Capital One closes all data centers, relies on AWS on-demand infrastructure
The highly regulated financial industry has been notoriously cautious about moving to the cloud. To benefit from the flexibility and economy of cloud computing but also to be able to address complex security and compliance challenges, institutions have largely opted for a hybrid cloud strategy.
But this is not the case for Capital One Services LLC. After an eight-year process and a stumble on the way, due to a data breach that revealed information from 106 million customers, the bank recently closed its last data centers to focus its applications primarily on the Amazon Web Services public cloud.
“Our shift to cloud … was all about our ability to provide our customers with experiences that are real-time and intelligent that you just can’t do if you are running on outdated technology in a data center,” said Melanie Frank (pictured), managing vice president of technology at Capital One.
Frank spoke with Keith Townsend, guest host of theCUBE, SiliconANGLE Media’s livestreaming studio, during AWS re:Invent. They discussed the challenges of moving to the cloud, the benefits of this process, and advice for companies thinking about following this path. (* Disclosure below.)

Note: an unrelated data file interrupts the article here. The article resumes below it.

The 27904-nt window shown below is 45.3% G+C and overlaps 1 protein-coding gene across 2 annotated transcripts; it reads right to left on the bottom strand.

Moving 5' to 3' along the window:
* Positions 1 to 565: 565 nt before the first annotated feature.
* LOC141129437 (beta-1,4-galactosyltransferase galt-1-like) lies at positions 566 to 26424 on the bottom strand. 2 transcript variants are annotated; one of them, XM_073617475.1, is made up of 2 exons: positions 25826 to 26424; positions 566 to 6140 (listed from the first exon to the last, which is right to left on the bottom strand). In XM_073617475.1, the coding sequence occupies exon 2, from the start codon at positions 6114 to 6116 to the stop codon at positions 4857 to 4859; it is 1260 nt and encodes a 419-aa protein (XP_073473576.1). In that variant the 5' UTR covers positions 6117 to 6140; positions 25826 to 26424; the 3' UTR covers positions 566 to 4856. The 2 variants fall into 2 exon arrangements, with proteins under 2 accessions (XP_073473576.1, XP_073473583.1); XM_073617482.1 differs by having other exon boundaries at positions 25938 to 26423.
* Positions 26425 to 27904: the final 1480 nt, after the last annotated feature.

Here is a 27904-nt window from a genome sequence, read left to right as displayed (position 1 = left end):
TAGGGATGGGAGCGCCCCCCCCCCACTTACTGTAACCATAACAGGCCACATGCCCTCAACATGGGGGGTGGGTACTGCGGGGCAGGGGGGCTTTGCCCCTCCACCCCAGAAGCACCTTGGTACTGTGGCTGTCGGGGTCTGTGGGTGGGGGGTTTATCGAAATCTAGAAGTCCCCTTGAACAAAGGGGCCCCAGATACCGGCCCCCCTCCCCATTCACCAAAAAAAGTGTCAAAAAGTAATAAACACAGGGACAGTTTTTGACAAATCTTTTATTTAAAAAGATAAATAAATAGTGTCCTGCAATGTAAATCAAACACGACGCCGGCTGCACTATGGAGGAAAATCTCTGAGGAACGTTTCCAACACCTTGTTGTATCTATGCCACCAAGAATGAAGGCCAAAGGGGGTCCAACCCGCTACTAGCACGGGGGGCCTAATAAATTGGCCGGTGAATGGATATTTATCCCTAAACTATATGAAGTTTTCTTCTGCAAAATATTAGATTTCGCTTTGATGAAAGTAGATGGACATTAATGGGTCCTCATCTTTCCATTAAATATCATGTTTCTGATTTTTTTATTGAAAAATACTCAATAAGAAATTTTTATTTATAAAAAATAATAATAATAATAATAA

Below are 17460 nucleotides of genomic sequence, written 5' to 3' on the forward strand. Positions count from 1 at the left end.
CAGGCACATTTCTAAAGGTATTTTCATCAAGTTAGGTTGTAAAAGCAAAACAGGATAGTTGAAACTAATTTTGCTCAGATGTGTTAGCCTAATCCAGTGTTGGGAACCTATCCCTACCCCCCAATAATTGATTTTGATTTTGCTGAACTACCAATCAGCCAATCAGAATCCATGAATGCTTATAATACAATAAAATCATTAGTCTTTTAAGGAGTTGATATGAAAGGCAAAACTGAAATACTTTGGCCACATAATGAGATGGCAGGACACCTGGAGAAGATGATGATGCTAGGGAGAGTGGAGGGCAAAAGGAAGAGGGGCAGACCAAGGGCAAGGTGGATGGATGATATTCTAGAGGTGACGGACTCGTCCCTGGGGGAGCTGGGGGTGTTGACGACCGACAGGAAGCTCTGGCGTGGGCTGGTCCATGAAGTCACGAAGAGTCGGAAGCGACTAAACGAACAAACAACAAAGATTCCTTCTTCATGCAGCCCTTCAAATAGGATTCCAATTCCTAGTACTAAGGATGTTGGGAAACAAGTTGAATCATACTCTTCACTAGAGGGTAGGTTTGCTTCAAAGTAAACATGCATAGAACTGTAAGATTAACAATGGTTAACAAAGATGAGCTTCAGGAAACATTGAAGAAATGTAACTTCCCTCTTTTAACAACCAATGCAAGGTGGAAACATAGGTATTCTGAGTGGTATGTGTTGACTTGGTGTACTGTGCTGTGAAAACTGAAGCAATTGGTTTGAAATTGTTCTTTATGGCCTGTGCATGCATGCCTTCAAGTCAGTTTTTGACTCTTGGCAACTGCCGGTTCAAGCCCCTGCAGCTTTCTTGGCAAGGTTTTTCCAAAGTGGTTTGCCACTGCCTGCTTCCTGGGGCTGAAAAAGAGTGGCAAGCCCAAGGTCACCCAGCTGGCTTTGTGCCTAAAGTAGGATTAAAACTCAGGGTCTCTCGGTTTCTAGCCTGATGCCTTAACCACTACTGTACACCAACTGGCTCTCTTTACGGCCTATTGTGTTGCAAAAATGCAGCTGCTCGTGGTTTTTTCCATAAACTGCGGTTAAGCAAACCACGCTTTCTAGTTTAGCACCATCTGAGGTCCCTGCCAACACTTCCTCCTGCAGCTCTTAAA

Rebuilding thousands of applications
The move to the cloud was a massive technology transformation that modernized the way the bank works, as well as the tech infrastructure itself, according to Frank. During the process, Capital One had to change its developer skill sets and hire product managers, data scientists and designers, for example. It also had to provide intensive training for its engineers.
“We’re now sitting at an 11,000-person tech organization with 85% of that being engineers,” Frank said.
In addition to closing eight data centers, the organization had to rebuild thousands of applications to take full advantage of the cloud technology and capabilities. A small part was containerized, and the bank will handle that later.
“It was like moving from one house to another and you’re kind of cleaning out your attic,” Frank explained. “At some point, you say: ‘Well, this I’m going to put it in this box, and I will deal with it kind of at the new house.’”
One of the main benefits of being on the cloud is the possibility of scale up and scale down when necessary, which is much more cost effective for the business, according to Frank. This proved to be important during the pandemic, when it was difficult to predict how the customer’s behavior would change.
“For example, are they going to change the frequency with which they’re logging in online or paying? Cloud gave us the flexibility to scale rapidly in case the projections that we were making were wrong,” Frank concluded.
Watch the complete video interview below, and be sure to check out more of SiliconANGLE’s and theCUBE’s coverage of AWS re:Invent. (* Disclosure: Capital One Services LLC sponsored this segment of theCUBE. Neither Capital One nor other sponsors have editorial control over content on theCUBE or SiliconANGLE.)
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